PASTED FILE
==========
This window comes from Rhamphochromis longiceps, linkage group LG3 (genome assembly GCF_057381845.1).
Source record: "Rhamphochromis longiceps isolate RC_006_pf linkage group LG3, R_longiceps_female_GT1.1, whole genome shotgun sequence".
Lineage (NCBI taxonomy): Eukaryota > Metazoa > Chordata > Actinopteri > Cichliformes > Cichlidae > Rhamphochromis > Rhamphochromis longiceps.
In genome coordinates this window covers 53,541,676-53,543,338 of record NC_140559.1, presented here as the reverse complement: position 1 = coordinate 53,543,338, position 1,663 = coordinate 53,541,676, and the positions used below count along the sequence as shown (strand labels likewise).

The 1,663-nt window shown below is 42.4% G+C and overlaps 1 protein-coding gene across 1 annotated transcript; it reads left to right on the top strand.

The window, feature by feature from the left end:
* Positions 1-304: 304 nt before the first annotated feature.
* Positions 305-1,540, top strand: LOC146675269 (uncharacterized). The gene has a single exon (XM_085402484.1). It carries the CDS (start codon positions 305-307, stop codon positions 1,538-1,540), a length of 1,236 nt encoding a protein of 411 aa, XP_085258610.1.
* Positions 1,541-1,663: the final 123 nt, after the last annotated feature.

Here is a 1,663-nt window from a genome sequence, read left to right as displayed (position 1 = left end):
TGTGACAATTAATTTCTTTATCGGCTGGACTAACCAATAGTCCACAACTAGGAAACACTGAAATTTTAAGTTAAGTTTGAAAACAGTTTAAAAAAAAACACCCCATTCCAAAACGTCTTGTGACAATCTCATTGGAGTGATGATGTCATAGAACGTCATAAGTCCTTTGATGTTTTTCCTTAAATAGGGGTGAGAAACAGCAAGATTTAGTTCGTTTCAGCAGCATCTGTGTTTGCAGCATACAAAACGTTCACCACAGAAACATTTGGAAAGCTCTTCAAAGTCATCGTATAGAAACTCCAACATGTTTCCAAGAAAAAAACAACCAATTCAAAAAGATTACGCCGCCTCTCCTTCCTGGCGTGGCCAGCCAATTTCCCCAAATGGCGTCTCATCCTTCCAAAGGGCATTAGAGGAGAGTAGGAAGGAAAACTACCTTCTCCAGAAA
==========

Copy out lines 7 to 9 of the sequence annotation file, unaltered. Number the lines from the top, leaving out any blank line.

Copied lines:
* Positions 1-304: 304 nt before the first annotated feature.
* Positions 305-1,540, top strand: LOC146675269 (uncharacterized). The gene has a single exon (XM_085402484.1). It carries the CDS (start codon positions 305-307, stop codon positions 1,538-1,540), a length of 1,236 nt encoding a protein of 411 aa, XP_085258610.1.
* Positions 1,541-1,663: the final 123 nt, after the last annotated feature.